Private Funeral Held for Boy, 8, Killed by Marathon Bomb - KTVN Channel 2 - Reno Tahoe News Weather, Video -

Private Funeral Held for Boy, 8, Killed by Marathon Bomb

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The family of the youngest victim of the Boston Marathon bombing says a private funeral has been held for the boy, 8-year-old Martin Richard.

A statement released on behalf of the family says a funeral Mass was celebrated with immediate family on Tuesday, followed by burial. The family says it plans to hold a public memorial service for the boy sometime in the coming weeks.

Martin was one of three people killed in the April 15 attack at the finish line of the Boston Marathon. His mother and sister were among the more than 260 others wounded.

In the statement, the family from Boston's Dorchester neighborhood calls the past week "the most difficult week of our lives." It says they appreciated the outpouring of love and support they have received.

Meanwhile, family, friends and colleagues are paying their final respects to the Massachusetts Institute of Technology police officer who authorities say was killed by the Boston Marathon bombing suspects.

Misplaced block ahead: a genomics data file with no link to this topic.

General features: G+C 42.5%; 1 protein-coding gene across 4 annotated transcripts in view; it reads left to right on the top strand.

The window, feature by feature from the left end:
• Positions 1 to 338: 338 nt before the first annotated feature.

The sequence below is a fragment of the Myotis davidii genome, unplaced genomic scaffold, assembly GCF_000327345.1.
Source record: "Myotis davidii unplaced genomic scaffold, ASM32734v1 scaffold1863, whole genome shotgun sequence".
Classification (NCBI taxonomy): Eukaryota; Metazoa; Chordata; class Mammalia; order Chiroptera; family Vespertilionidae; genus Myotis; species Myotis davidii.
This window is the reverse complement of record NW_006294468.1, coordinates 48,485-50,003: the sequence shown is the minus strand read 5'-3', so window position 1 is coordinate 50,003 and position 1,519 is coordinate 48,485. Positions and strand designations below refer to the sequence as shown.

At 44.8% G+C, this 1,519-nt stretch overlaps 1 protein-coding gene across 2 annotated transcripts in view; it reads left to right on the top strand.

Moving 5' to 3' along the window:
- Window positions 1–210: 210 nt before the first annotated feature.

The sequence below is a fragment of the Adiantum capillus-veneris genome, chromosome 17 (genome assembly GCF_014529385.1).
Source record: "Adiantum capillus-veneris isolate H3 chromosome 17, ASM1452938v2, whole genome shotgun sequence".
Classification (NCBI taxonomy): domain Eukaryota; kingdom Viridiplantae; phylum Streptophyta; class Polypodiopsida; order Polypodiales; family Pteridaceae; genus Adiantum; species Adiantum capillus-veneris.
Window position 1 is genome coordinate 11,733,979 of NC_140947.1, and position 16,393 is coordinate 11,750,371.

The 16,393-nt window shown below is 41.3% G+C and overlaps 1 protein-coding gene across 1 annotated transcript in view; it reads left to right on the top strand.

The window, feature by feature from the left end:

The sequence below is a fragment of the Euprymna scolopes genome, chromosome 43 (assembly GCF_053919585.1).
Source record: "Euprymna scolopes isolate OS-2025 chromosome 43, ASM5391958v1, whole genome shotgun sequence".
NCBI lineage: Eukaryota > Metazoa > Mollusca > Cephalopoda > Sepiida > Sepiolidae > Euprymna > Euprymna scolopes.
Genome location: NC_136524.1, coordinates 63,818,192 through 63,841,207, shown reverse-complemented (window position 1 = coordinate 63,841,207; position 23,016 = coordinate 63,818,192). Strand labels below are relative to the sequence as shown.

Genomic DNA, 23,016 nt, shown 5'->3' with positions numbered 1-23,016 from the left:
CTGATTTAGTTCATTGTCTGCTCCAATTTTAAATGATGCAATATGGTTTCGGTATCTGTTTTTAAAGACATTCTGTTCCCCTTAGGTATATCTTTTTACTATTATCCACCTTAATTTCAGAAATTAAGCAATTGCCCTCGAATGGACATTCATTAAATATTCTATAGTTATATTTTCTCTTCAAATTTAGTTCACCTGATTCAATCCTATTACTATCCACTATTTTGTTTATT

A private funeral Mass for Sean Collier is scheduled for Tuesday at St. Patrick's Church in Stoneham.

A memorial service open to law enforcement and the MIT community only is scheduled for Wednesday on MIT's campus. Vice President Joe Biden is expected to attend.

The 27-year-old Collier was shot multiple times as he sat in his vehicle last Thursday.

He had worked for the MIT police for a little over a year and had been offered a job with the Somerville Police Department.

He was a Wilmington native and a graduate of Salem State University. 

He is survived by his parents and five siblings.

Public health officials are now saying that 264 people sought treatment at hospitals for injuries sustained in the Boston Marathon bombings.

Authorities had been saying that about 180 people were injured, but that was just victims brought to hospitals in the immediate aftermath of the April 15 explosions. Three people were killed and at least 14 people lost all or part of a limb.

The Boston Public Health Commission says the larger number includes people who delayed seeking treatment. For example, some people had ringing in their ears from the blasts and thought it might go away, but it persisted for several days. Other people sought delayed treatment for minor shrapnel wounds. Twenty-seven different hospitals treated the injured.

The commission said as of Tuesday, 51 people were still hospitalized.

(The Associated Press)

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